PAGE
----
|Ask yourself how it would change space exploration if every city could
afford to launch an exploration vehicle to Mars? What if the average corporation
could afford to launch a reconnasince platform to Mars? What if every school
could control it's own grapefruit sized
orbiter? You guessed it. NASA would be out of business PDQ except for the
one thing they still do well: celestial navigation, writing papers and posting
them on the internet.
Go one step further. If a Mars explorer were the size of a grapefruit, you wouldn't need a 300 foot rocket. You would only need a lamp post sized rocket. A rocket that would fit on an F-16. F-16's that fly thousands of useless missions per day could easily keep their killing skills sharp by launching Mars missions instead.
If you're not familiar with how this works, it's pretty exciting. A lamp-post rocket is attached to the belly of an F-16. The F-16 takes off, climbs to 40,000 feet and gets into an accelerating flight profile in a slightly downward descent. After it has used over half its fuel, it accelerates to Mach 2+. Then it pitches and climbs straight up with full afterburners and "weweases the secwet weapon", which in this case is not a weapon at all, but rather a mission to Mars. The lamppost thus avoids the huge fuel penalty of climbing to 80,000+ feet at Mach 2+ and proceeds to go to Mars courtesy USAF. A poor man's space shuttle, if you will.
Perhaps affiliating yourself with the Air Force, even for a moment, is more than you can bear. Here is a convenient neighborhood counterproposal that is almot as good. The real enemy of the early launch profile is air resistance. With thin polyethylene (dry cleaner bag) balloons, one can float the launch vehicle to 100,000 feet. You can then launch from there. Of course this is not the towering phallic demonstration of a terrestrial launch, but it gets the job done.
To be honest (and practical!) there are parts of Viking which should first microtech, parts which should go millitech and so on. I just love guilt by association, but if we were to use existing microtechnology fabrication methods we could go to Mars NOW with the approach outlined.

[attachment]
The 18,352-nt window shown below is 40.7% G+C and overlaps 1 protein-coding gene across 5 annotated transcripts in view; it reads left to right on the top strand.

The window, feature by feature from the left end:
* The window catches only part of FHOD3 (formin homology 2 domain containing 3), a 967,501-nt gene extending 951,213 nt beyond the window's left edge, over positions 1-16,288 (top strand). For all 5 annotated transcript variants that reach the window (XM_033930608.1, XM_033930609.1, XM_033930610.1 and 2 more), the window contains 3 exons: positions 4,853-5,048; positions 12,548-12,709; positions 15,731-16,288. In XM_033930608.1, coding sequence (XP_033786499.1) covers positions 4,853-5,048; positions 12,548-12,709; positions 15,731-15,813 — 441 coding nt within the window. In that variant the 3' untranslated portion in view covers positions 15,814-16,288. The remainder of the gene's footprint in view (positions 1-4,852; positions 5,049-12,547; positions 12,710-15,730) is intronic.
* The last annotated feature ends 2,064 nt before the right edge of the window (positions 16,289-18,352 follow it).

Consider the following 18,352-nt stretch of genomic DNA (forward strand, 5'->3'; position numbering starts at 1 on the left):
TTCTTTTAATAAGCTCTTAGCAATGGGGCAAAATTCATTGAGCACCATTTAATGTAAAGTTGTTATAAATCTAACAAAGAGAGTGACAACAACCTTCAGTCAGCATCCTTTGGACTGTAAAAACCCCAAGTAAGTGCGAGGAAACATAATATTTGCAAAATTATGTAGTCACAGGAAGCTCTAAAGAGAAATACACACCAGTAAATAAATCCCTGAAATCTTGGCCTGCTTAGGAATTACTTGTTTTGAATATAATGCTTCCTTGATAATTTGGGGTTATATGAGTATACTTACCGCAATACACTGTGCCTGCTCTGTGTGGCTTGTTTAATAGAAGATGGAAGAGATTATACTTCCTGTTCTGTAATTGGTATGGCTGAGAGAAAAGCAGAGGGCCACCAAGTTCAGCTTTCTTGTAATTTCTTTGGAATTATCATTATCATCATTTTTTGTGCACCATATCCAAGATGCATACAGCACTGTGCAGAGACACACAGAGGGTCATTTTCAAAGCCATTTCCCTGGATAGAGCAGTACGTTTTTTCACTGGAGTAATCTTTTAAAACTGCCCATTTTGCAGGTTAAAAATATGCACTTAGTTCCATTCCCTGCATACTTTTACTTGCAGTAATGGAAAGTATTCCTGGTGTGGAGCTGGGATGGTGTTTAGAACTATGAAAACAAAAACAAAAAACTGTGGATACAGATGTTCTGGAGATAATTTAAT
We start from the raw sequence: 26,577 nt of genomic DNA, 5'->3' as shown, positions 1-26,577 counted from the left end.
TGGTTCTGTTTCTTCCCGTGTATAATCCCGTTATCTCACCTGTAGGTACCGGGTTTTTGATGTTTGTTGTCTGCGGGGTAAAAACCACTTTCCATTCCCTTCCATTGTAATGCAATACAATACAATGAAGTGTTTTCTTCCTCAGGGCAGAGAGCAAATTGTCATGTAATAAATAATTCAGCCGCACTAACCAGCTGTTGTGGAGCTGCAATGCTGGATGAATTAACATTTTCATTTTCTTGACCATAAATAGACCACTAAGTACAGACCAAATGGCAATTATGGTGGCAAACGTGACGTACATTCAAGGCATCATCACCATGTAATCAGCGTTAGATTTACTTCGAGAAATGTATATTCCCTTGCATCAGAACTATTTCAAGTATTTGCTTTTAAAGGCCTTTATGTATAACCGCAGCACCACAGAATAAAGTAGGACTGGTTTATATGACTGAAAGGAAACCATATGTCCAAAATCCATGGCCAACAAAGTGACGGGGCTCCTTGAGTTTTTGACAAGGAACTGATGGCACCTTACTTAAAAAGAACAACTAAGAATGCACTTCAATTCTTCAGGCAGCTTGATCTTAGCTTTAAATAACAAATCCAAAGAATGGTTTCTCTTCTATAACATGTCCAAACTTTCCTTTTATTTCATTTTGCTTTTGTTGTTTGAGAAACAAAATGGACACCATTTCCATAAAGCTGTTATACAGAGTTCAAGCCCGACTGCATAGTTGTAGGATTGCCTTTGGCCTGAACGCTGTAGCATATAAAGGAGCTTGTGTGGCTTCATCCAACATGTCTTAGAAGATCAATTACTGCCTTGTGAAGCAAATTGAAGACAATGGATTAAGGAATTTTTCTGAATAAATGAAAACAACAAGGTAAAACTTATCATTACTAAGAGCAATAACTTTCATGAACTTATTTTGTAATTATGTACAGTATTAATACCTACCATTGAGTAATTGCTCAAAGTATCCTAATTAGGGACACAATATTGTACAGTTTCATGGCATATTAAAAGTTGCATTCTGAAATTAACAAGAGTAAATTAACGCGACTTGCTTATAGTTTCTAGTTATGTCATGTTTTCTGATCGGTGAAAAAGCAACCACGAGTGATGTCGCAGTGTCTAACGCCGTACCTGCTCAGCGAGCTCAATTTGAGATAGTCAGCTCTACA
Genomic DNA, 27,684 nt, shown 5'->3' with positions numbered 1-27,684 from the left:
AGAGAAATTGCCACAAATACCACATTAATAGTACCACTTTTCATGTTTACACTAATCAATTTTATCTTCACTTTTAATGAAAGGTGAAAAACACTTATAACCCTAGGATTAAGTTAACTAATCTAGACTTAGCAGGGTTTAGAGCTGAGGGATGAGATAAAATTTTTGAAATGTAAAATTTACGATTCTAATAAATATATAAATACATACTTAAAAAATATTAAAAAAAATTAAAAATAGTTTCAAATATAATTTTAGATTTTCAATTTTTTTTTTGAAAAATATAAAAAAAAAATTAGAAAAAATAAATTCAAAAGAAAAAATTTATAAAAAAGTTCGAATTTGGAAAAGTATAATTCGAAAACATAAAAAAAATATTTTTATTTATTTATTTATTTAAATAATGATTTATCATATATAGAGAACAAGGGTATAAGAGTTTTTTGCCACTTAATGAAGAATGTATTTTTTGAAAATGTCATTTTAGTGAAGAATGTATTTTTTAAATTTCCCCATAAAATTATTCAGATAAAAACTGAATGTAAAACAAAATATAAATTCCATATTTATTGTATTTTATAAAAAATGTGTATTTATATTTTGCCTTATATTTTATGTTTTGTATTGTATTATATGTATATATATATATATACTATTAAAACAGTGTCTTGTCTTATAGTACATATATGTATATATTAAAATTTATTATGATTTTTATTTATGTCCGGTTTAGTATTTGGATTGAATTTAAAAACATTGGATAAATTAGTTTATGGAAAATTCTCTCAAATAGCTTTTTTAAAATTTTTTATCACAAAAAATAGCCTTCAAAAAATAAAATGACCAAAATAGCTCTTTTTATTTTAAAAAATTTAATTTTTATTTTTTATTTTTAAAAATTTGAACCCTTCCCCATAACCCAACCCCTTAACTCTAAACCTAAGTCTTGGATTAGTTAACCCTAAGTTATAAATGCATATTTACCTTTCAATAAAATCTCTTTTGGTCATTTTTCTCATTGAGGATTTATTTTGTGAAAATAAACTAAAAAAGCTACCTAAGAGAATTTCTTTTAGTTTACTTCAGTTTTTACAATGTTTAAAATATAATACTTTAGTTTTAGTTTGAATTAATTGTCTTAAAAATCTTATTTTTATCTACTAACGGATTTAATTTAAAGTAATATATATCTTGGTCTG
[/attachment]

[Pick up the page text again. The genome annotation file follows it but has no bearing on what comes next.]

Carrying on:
Some interesting relationships between nanotech and space exploration arise, specifically in the areas of RF antennas, power, and video. These will be explored in later articles.
The upshot of this is that we must think in terms of the local application of milli, micro and nanotechnology as opposed to "going baNanos". One can't shrink everything, everywhere, all at the same rate, because different machine functions are ruled by different scaling laws. A good example is sample return. We could return one atom from Mars, but that wouldn't be very interesting. Iron is the same there as it is here. (Richard Feynmann, who demonstrated how Challenger crashed with a glass of cold water and some O-ring has a beautiful discussion of elemental ubiquity in his book of excerpted physics lectures, "Six Easy Pieces".) We could return one gram of Mars soil. That would be more interesting. We could return 90 pound cement sacks, one a time, or in a symphony of little Martian niblets.
If we include sample return on a Mars Mission we have chosen a big design driver. Sample size, more than any other parameter drives how big the rocket motors, spacecraft structure, and control actuators have to be. We can make everything else smaller than a speck, but that speck will still have to sit on a fairly good sized hunk of space hardware. How big might that hardware have to be?
Well the following calculation is wrong and flawed, but it tends in the general direction. Assume that 0.1 percent of the gross launch weight can make it to Mars. Assume that 0.26 percent of the launch weight at Mars can make it back to Earth. How big a vehicle will we be sending?
Let me punctuate this further as follows. At any given instant of history, there is a minimum cost, minimum size way to get things done. In 1492 it took three clunky sailboats to get across the Atlantic. In 1927 it took one small airplane 14 hours and 25 minutes. In 1927 one could still take three multi-ton clunky sailboats, but you didn't have to.
The minimum cost curve, memory factory example serves us here.